Why you shouldn’t buy that new car.

In Debt, Spending by C.J. CatoLeave a Comment

We heard some of you guys are struggling at being awesome. Not a problem, that’s all we do. That’s why we’ve put together a short instructional video that will bring you one step closer to awesomeness. Here at the Vow of Practicality we want you to grow your wealth, so you can buy your freedom.


Crazy huh?

Amazing what a difference not making those payments has on your bottom line. There are further details we couldn’t fit in the video that you would want to consider before deciding to keep your car. How many miles does your car already have? Does it have 100k, which is just getting warmed up these days, or 225k, which could start getting very expensive, very soon. Does it come from a dependable maker? Do you have a Toyota Camry which will easily go to 200k, or are you driving a Saab? How much will repair costs be over this period? Your Ford will be a lot less expensive to repair than your BMW. 

Most cars today will go absolutely trouble free to 150k miles, and the best cars will go to 200k without major issue. Regardless, in most instances if you pay yourself that new car payment you would have been making, a couple thousand dollars in repairs along the way won’t be a big deal. Think of it this way,,, your repair bills over “two years” will be less than a new cars depreciation over the first “two minutes” after purchase! So the key to making a practical choice is to either buy new dependable cars and keep them for long periods of time,,, or buy used dependable cars and drive them to the end of their useful lives.  If you can pay cash for a dependable used car, and then make payments to yourself, you will come out way ahead.

Tip: Go onto Craigslist in your area, under “for sale” you will see “cars+trucks”. Look under “By Owner Only” and search for Toyota, selecting 100,000 as the maximum odometer reading, and $10,000 as the maximum price. You may be surprised at how many nice low mileage Toyota’s you can find for well under $10,000. Pay cash, or if that’s not practical or possible, put as much cash down as you can and try to pay it off in less than 18 months. At this point your vehicle has maybe 125K miles on it and is paid off. Now you have a car that should easily go another 3 or 4 years without any major issues, and you can pay yourself for the next 3 or 4 years instead of the bank. 

Again, we emphasize buying from a dependable maker, not your 1978 Yugo.

Here is a J.D. Power dependability study for 2017.

Here are the J.D. Power dependability studies for earlier years.


The Magic Formula

There are two main, highly complex, difficult to understand principles involved in becoming financially awesome.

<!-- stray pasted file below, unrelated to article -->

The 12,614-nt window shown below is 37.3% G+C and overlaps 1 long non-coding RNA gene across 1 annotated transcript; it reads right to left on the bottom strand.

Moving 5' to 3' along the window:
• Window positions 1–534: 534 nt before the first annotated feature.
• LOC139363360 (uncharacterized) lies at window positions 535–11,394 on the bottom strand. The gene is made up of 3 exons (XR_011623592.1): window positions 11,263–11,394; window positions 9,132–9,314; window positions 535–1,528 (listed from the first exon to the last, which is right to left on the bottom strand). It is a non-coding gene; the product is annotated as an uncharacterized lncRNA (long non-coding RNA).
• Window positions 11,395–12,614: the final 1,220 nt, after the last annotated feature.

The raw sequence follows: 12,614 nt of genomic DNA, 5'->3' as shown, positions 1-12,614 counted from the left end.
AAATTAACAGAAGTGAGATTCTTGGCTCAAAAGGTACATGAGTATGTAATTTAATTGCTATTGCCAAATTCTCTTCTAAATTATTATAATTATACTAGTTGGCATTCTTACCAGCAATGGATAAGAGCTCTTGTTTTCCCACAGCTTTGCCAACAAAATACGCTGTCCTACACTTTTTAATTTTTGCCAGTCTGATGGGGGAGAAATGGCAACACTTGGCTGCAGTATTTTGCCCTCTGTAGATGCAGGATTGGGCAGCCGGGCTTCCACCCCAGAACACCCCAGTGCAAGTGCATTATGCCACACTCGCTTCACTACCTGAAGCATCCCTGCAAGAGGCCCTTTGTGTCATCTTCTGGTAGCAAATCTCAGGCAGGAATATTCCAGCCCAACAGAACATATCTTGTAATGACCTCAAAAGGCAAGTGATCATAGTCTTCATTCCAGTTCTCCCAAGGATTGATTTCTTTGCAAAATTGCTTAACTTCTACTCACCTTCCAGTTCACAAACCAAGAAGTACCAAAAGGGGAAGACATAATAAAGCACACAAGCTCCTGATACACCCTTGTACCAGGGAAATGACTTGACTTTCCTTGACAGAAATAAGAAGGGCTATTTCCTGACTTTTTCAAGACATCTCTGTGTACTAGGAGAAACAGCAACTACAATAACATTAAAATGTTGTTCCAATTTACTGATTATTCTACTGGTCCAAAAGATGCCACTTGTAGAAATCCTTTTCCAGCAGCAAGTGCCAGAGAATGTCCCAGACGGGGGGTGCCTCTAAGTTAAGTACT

1. Spend less money
  2. Make more money
  3. Invest the difference

We realize that was extremely complicated finance jargon and you probably didn’t fully understand what we we were trying to get across. Let us try again… now this time we really need you to focus and we’ll even use 33% less words! OK, here goes…

  1. Spend less
  2. Make more
  3. Invest it


Were you able to grasp the very complex idea we put before you?

Yes, of course you did… You’re reading this blog, so we already know you are a hyper-intelligent being. As silly as it may sound, millions of people on this planet fail to realize the truth of this very simple formula.


Constantly lower your spending by thinking about your happiness first.

For example, don’t buy a car to impress other people; buy a car to make yourself happy. For those taking the vow of practicality it will bring great happiness to them knowing they have bought a car for very little money and invested what they didn’t spend. If on the other hand, you are trying to impress other people with your spending, all you are really doing is hurting yourself. You are spending money that could have been used on getting you closer to financial freedom, on impressing other people. The irony of course, is that Financial Freedom is probably the most impressive thing one can accomplish. Would you be more impressed with a guy aged 40 that leases a Porsche 911 and works 60 hours a week, or a guy at 40 who drives a 5 year old Honda and just retired with well over a million in the bank? We would pick the retired guy every time.

We realize there may be years of brainwashing to be undone here… this is a consumer driven society where you are bombarded with advertising telling you that you just have to have certain things in order to be happy. But you don’t,,, and we think deep down you know it.


We aren’t saying you shouldn’t have nice things

We realize there are gear heads out there for whom cars is a real passion. If cars bring you great joy, then try to find one that gives you the most joy for your dollar. If you’re a photographer, try to find the camera that gives you the most joy for your dollar, etc. Be practical about it, realize these things depreciate quickly and that you will likely be just as happy with a model a couple years older and not lose your shirt in the process.

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